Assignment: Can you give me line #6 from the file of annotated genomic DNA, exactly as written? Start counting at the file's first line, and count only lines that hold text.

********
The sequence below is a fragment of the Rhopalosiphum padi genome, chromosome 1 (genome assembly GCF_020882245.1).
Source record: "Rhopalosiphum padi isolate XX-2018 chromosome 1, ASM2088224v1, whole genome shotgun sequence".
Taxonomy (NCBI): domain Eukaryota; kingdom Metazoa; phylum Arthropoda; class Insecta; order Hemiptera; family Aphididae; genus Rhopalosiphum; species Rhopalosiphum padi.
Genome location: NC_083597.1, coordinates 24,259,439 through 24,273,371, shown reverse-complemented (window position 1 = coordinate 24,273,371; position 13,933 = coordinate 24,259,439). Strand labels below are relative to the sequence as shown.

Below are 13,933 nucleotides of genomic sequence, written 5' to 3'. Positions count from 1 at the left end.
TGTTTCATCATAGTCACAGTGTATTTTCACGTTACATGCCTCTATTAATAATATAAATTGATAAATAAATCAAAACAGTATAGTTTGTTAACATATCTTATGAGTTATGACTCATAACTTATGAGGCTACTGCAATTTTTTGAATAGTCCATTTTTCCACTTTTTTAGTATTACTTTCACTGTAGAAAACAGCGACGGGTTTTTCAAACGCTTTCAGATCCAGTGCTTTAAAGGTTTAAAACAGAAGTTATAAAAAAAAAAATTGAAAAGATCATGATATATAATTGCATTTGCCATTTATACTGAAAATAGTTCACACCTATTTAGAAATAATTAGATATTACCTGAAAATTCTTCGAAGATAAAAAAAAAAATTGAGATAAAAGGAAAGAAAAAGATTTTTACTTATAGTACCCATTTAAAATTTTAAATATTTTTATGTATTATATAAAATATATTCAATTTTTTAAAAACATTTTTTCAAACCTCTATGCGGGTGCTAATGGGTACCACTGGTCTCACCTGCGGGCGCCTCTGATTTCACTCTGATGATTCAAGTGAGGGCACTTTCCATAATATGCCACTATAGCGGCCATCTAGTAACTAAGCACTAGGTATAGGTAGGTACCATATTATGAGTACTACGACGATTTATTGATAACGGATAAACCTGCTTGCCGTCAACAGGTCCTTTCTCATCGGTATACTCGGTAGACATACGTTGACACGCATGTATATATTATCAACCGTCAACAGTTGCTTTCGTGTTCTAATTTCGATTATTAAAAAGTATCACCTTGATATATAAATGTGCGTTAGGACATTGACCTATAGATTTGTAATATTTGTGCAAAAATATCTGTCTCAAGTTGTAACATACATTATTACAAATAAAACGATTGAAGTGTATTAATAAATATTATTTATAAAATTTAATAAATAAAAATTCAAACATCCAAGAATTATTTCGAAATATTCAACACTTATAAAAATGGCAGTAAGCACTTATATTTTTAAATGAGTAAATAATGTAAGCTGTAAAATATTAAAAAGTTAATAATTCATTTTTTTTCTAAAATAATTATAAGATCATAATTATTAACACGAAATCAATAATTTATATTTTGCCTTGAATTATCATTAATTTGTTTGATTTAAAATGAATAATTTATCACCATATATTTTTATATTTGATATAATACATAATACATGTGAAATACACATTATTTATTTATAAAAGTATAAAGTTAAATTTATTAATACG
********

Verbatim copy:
TGTTTCATCATAGTCACAGTGTATTTTCACGTTACATGCCTCTATTAATAATATAAATTGATAAATAAATCAAAACAGTATAGTTTGTTAACATATCTTATGAGTTATGACTCATAACTTATGAGGCTACTGCAATTTTTTGAATAGTCCATTTTTCCACTTTTTTAGTATTACTTTCACTGTAGAAAACAGCGACGGGTTTTTCAAACGCTTTCAGATCCAGTGCTTTAAAGGTTTAAAACAGAAGTTATAAAAAAAAAAATTGAAAAGATCATGATATATAATTGCATTTGCCATTTATACTGAAAATAGTTCACACCTATTTAGAAATAATTAGATATTACCTGAAAATTCTTCGAAGATAAAAAAAAAAATTGAGATAAAAGGAAAGAAAAAGATTTTTACTTATAGTACCCATTTAAAATTTTAAATATTTTTATGTATTATATAAAATATATTCAATTTTTTAAAAACATTTTTTCAAACCTCTATGCGGGTGCTAATGGGTACCACTGGTCTCACCTGCGGGCGCCTCTGATTTCACTCTGATGATTCAAGTGAGGGCACTTTCCATAATATGCCACTATAGCGGCCATCTAGTAACTAAGCACTAGGTATAGGTAGGTACCATATTATGAGTACTACGACGATTTATTGATAACGGATAAACCTGCTTGCCGTCAACAGGTCCTTTCTCATCGGTATACTCGGTAGACATACGTTGACACGCATGTATATATTATCAACCGTCAACAGTTGCTTTCGTGTTCTAATTTCGATTATTAAAAAGTATCACCTTGATATATAAATGTGCGTTAGGACATTGACCTATAGATTTGTAATATTTGTGCAAAAATATCTGTCTCAAGTTGTAACATACATTATTACAAATAAAACGATTGAAGTGTATTAATAAATATTATTTATAAAATTTAATAAATAAAAATTCAAACATCCAAGAATTATTTCGAAATATTCAACACTTATAAAAATGGCAGTAAGCACTTATATTTTTAAATGAGTAAATAATGTAAGCTGTAAAATATTAAAAAGTTAATAATTCATTTTTTTTCTAAAATAATTATAAGATCATAATTATTAACACGAAATCAATAATTTATATTTTGCCTTGAATTATCATTAATTTGTTTGATTTAAAATGAATAATTTATCACCATATATTTTTATATTTGATATAATACATAATACATGTGAAATACACATTATTTATTTATAAAAGTATAAAGTTAAATTTATTAATACG